A recent dinner at Bar Charlie – Charlie Trotter’s gawkishly Japanese outpost in Las Vegas – was a queer, if not overpriced exercise.

The list goes on for a quite some length.  But I won’t bore you with a recounting of my many phoned-in meals.  Suffice it to say, I gather there’s a reason why I haven’t yet been to Craft (in any city), Nobu (on any continent), or any one of the Olives around the country.   I’ve never sat down for a full meal in any of Alain Ducasse’s properties.  And the thought has never even entered my mind to bother with Wolfgang Puck, be it at an airport or shopping mall.

I’d rather be eating at the restaurant where I know the chef is going to be plying his/her trade, doing what, hopefully, s/he loves doing the most.  Those are places where I invariably have the best dining experiences.

It’s no coincidence that my best meals are at restaurants where I see the named chef peeking into the dining room during service to survey their flock, to make sure all is well.  The Eric Riperts (le Bernardin), David Kinches (Manresa), Colby Garreltses (bluestem), Daniel Humms (Eleven Madison Park), Debbie Golds (The American Restaurant), Jean Georges Vongericthens (Jean Georges), Marc Vetris (Vetri Ristorante), Paul Virant (vie), Johnny Iuzzinis (Jean Georges), Jeremy Foxes (ubuntu), and my neighbors Joe and Suzanne of the world are the chefs I admire.  Having a solid chef de cuisine is invaluable, surely.  But having a passion for being in the kitchen, putting your best foot forward night after night for your patrons is the key to pleasing diners like me.

Again, it’s not about the bragging rights.  I don’t really give two cents about telling someone that I saw Chef X at his restaurant like some celebrity sighting.  Rather, it’s about sincerity.  I appreciate that above all else.  And that is what sets great food and a great dining experience apart from the rest.

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3 replies on “rumination 4: levittable…”

The clientele at a restaurant ultimately impact the food. Boobs who eat a clone just for the ability to put a notch in their restaurnt scorestick will eventually sap a pchef and staff of the little extra energy tht is required to create a relly exciting experience. According to his son, Thelonious Monk refused to repeat a bit that excited the crowd in last night’s concert. He told his guys something like, “let’s excite them like that, but with something new.”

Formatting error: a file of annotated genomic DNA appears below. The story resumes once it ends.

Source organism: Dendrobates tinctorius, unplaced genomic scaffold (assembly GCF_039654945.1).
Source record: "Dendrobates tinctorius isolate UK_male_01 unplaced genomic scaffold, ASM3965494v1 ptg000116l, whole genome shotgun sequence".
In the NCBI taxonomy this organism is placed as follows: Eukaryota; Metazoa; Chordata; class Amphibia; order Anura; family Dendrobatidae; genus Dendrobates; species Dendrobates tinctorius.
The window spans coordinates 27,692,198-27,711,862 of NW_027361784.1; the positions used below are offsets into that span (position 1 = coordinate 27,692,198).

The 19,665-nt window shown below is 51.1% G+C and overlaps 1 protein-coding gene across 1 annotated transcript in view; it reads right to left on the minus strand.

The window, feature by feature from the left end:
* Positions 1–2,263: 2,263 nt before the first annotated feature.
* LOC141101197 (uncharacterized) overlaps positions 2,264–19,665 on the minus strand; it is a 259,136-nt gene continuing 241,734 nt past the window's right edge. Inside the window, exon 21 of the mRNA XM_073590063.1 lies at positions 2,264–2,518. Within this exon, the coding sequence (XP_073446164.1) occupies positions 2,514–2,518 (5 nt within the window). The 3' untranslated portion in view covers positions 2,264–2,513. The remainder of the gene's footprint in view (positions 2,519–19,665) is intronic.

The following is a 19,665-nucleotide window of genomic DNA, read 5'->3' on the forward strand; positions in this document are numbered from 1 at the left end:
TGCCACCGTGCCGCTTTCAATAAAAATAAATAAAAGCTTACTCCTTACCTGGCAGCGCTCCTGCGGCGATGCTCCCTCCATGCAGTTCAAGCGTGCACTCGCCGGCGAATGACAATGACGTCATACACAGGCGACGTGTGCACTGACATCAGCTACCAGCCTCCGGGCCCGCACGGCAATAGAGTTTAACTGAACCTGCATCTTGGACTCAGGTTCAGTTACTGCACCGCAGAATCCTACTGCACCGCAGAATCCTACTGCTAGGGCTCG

I like this post a lot, actually – while I don’t travel nearly as extensively as yourself my best meals have been Achatz cooking (and serving) at Alinea, a night when Lee and Keller both were in the kitchen at TFL, Cimarusti manning the kitchen at Providence, and a night when Trotter happened to be in at his Flagship in Chicago – I think my meal at Alex suffered because Chef Stratta was at a fundraiser. Something about “the chef” being in the kitchen just seems to make the final experience….an experience.

That noted, I do find it interesting that you were so underwhelmed by Gras at L2O, especially with his incredible attention to detail.

I agree almost wholeheartedly. My only quibble would be with regard to Nobu, which (in my experience) has the ability/desire to source the best possible fish into markets that otherwise would have to deal with inferior product. For example, if you can name a place in Dallas with better fish for sashimi, I’d be all for skipping the chain, but I don’t think it exists. In Chicago, I would love a Nobu…while I’ve have much better sushi at holes in the wall in Vancouver, I’ve also had worse at places spitting distance from Tsukiji.